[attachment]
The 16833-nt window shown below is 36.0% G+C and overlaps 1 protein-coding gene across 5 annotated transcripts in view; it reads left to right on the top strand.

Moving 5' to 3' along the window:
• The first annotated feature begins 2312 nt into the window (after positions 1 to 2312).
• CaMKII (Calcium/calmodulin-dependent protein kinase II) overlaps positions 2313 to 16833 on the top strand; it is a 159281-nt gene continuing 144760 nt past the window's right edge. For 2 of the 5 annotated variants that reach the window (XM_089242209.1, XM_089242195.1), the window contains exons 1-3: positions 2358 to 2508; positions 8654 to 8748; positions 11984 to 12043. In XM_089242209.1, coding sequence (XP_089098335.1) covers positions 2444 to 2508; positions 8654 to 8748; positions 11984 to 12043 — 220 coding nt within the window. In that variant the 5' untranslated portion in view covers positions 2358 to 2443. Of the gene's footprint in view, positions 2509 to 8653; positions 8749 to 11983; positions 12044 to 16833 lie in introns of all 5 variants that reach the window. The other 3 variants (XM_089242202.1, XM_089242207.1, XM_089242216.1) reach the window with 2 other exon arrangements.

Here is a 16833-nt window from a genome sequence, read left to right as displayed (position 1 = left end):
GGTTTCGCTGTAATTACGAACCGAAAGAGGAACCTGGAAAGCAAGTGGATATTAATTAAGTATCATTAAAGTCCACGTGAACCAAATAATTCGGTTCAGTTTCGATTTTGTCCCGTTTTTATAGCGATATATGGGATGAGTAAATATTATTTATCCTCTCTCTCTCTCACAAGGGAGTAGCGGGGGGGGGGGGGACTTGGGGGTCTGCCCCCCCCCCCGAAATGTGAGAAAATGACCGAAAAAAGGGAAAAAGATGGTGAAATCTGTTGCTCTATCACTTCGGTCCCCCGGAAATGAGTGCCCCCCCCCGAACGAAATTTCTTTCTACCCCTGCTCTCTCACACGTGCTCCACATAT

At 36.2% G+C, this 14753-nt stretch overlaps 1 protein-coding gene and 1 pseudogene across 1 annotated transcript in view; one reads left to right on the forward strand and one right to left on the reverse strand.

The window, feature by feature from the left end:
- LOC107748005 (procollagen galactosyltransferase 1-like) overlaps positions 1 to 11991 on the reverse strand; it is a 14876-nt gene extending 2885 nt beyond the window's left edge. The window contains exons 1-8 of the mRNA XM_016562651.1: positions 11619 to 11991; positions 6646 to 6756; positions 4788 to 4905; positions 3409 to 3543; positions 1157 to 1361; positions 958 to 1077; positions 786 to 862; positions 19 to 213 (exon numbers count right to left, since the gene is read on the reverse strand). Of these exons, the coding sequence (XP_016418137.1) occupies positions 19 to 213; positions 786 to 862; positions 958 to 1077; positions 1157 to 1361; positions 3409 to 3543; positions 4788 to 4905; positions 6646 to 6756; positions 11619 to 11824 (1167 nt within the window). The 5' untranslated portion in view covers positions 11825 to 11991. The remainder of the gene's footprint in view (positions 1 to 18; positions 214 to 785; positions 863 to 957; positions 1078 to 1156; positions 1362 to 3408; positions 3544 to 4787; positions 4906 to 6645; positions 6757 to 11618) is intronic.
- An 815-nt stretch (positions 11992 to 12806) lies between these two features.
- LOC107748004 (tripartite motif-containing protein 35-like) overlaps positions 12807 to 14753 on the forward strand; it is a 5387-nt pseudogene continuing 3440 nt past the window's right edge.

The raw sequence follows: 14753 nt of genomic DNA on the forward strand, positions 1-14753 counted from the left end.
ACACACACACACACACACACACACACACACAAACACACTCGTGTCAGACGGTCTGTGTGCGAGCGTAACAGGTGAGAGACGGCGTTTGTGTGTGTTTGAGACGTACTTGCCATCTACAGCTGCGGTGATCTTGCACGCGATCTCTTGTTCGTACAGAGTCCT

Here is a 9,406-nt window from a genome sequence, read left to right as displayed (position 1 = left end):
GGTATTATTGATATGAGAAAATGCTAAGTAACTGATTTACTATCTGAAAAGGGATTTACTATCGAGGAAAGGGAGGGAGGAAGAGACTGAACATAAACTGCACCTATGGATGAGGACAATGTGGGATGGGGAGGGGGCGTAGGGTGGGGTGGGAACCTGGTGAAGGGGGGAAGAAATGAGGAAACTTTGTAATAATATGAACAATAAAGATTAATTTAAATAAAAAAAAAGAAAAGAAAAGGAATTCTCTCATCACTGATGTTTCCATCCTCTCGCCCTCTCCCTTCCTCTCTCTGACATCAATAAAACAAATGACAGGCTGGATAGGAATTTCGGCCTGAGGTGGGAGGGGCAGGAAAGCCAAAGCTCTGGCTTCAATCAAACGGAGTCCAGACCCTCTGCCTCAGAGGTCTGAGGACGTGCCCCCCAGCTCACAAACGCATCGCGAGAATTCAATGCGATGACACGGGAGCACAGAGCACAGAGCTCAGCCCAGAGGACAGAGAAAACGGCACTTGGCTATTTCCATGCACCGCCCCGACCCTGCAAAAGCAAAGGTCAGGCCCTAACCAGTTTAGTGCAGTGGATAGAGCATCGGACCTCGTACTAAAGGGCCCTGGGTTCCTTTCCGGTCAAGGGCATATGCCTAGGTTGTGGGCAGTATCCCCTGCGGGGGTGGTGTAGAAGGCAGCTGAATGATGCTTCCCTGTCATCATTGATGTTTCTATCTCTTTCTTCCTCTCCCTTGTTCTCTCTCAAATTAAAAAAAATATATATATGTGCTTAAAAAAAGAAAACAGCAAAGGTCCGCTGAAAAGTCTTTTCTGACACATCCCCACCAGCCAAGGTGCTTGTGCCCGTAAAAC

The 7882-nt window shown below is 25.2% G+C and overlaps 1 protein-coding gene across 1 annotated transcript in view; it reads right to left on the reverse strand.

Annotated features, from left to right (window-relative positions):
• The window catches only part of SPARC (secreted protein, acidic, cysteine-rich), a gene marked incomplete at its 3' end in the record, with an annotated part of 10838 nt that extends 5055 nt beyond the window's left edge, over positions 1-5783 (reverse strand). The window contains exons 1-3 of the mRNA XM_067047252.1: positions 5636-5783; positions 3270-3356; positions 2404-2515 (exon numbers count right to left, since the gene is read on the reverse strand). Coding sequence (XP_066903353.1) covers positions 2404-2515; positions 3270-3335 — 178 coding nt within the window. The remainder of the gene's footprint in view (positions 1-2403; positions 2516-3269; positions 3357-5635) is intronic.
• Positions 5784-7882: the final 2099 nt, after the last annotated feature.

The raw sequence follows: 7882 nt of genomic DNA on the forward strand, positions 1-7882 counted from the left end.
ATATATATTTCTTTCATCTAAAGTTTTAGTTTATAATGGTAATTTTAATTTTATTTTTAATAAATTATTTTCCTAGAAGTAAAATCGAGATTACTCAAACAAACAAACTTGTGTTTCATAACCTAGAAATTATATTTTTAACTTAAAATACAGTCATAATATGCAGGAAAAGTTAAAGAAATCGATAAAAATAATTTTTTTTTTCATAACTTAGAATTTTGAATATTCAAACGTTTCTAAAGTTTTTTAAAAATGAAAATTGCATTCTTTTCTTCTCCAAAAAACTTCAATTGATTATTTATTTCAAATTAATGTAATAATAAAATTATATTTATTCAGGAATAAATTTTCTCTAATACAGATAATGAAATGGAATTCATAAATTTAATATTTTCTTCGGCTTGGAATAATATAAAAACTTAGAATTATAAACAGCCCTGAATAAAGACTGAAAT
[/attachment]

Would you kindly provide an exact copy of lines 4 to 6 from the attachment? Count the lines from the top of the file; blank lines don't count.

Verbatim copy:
• CaMKII (Calcium/calmodulin-dependent protein kinase II) overlaps positions 2313 to 16833 on the top strand; it is a 159281-nt gene continuing 144760 nt past the window's right edge. For 2 of the 5 annotated variants that reach the window (XM_089242209.1, XM_089242195.1), the window contains exons 1-3: positions 2358 to 2508; positions 8654 to 8748; positions 11984 to 12043. In XM_089242209.1, coding sequence (XP_089098335.1) covers positions 2444 to 2508; positions 8654 to 8748; positions 11984 to 12043 — 220 coding nt within the window. In that variant the 5' untranslated portion in view covers positions 2358 to 2443. Of the gene's footprint in view, positions 2509 to 8653; positions 8749 to 11983; positions 12044 to 16833 lie in introns of all 5 variants that reach the window. The other 3 variants (XM_089242202.1, XM_089242207.1, XM_089242216.1) reach the window with 2 other exon arrangements.

Here is a 16833-nt window from a genome sequence, read left to right as displayed (position 1 = left end):
GGTTTCGCTGTAATTACGAACCGAAAGAGGAACCTGGAAAGCAAGTGGATATTAATTAAGTATCATTAAAGTCCACGTGAACCAAATAATTCGGTTCAGTTTCGATTTTGTCCCGTTTTTATAGCGATATATGGGATGAGTAAATATTATTTATCCTCTCTCTCTCTCACAAGGGAGTAGCGGGGGGGGGGGGGACTTGGGGGTCTGCCCCCCCCCCCGAAATGTGAGAAAATGACCGAAAAAAGGGAAAAAGATGGTGAAATCTGTTGCTCTATCACTTCGGTCCCCCGGAAATGAGTGCCCCCCCCCGAACGAAATTTCTTTCTACCCCTGCTCTCTCACACGTGCTCCACATAT